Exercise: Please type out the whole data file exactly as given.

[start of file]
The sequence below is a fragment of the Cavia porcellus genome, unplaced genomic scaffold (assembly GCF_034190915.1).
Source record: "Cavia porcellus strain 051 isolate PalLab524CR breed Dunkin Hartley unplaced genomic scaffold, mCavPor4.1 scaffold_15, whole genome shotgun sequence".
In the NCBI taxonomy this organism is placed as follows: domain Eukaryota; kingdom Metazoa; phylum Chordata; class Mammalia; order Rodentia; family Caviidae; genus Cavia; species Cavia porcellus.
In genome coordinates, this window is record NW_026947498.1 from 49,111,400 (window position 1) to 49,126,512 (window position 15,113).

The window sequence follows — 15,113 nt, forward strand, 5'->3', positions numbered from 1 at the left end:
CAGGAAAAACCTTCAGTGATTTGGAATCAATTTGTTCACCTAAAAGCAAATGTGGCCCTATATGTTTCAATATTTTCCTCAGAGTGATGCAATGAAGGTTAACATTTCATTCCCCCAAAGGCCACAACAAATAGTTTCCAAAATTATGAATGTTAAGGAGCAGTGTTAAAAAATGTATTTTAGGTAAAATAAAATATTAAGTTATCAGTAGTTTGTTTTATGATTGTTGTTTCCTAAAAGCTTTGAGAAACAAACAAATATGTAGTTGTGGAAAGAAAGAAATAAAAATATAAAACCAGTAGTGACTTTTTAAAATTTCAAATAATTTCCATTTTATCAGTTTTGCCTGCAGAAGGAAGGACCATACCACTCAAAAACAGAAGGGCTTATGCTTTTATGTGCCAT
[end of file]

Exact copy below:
The sequence below is a fragment of the Cavia porcellus genome, unplaced genomic scaffold (assembly GCF_034190915.1).
Source record: "Cavia porcellus strain 051 isolate PalLab524CR breed Dunkin Hartley unplaced genomic scaffold, mCavPor4.1 scaffold_15, whole genome shotgun sequence".
In the NCBI taxonomy this organism is placed as follows: domain Eukaryota; kingdom Metazoa; phylum Chordata; class Mammalia; order Rodentia; family Caviidae; genus Cavia; species Cavia porcellus.
In genome coordinates, this window is record NW_026947498.1 from 49,111,400 (window position 1) to 49,126,512 (window position 15,113).

The window sequence follows — 15,113 nt, forward strand, 5'->3', positions numbered from 1 at the left end:
CAGGAAAAACCTTCAGTGATTTGGAATCAATTTGTTCACCTAAAAGCAAATGTGGCCCTATATGTTTCAATATTTTCCTCAGAGTGATGCAATGAAGGTTAACATTTCATTCCCCCAAAGGCCACAACAAATAGTTTCCAAAATTATGAATGTTAAGGAGCAGTGTTAAAAAATGTATTTTAGGTAAAATAAAATATTAAGTTATCAGTAGTTTGTTTTATGATTGTTGTTTCCTAAAAGCTTTGAGAAACAAACAAATATGTAGTTGTGGAAAGAAAGAAATAAAAATATAAAACCAGTAGTGACTTTTTAAAATTTCAAATAATTTCCATTTTATCAGTTTTGCCTGCAGAAGGAAGGACCATACCACTCAAAAACAGAAGGGCTTATGCTTTTATGTGCCAT